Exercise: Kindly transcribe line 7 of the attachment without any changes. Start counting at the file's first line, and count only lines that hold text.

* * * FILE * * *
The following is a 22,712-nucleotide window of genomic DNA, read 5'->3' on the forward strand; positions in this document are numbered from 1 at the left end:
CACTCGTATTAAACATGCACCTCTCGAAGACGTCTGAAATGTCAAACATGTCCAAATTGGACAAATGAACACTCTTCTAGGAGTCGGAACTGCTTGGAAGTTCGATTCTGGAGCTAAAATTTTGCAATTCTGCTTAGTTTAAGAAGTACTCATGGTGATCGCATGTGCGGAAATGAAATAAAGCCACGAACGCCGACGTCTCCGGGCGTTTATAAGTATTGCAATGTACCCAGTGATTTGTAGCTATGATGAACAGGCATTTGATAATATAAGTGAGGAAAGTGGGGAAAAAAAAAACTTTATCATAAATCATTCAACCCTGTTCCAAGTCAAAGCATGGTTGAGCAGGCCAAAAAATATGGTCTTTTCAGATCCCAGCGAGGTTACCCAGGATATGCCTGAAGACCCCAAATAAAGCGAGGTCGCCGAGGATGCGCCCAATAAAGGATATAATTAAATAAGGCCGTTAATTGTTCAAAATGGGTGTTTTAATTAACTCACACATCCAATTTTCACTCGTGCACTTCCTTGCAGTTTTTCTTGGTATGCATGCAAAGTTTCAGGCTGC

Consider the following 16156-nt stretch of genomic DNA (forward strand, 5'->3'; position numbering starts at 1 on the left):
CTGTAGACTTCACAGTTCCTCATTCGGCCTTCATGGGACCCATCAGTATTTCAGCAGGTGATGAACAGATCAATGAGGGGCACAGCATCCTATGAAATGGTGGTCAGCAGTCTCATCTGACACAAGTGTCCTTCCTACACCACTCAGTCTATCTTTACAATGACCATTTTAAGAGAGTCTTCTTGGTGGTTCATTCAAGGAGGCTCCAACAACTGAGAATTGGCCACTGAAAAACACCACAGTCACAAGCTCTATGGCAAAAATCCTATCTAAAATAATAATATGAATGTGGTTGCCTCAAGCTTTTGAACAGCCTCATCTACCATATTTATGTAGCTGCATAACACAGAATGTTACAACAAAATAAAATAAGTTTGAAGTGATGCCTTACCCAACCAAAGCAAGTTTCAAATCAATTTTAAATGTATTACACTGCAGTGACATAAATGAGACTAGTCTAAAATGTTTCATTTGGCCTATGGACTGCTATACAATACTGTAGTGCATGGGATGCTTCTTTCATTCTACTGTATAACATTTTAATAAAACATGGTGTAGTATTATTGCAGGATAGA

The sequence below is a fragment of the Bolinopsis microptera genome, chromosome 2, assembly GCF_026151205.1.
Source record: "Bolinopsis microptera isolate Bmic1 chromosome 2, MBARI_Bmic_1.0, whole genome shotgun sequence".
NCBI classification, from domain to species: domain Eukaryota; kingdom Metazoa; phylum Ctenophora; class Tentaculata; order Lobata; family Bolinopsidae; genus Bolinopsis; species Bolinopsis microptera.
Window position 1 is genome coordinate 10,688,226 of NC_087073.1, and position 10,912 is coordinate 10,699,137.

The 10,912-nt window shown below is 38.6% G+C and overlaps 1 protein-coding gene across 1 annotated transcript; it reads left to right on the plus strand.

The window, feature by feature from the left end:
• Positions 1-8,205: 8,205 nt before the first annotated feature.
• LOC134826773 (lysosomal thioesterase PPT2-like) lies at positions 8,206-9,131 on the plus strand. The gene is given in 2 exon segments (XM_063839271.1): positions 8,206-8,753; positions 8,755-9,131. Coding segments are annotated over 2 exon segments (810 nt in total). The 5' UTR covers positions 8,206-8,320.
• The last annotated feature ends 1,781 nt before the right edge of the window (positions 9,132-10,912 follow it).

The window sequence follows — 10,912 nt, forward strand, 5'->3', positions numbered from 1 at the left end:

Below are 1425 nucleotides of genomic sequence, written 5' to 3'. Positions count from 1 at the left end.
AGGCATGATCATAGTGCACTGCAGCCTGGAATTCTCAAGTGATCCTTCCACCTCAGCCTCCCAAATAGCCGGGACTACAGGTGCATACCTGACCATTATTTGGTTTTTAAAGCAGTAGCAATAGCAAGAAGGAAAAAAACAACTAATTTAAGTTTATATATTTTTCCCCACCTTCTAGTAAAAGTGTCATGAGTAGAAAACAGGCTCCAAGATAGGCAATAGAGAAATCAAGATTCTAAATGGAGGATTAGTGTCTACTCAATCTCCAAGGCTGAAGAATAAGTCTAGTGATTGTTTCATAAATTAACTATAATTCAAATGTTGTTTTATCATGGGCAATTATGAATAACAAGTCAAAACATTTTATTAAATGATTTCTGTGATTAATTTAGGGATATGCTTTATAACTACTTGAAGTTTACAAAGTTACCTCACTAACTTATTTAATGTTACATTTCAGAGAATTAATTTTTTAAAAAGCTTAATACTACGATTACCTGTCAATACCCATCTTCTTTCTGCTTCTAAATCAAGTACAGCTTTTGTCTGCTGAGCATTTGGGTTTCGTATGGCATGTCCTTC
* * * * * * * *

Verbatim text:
NCBI classification, from domain to species: domain Eukaryota; kingdom Metazoa; phylum Ctenophora; class Tentaculata; order Lobata; family Bolinopsidae; genus Bolinopsis; species Bolinopsis microptera.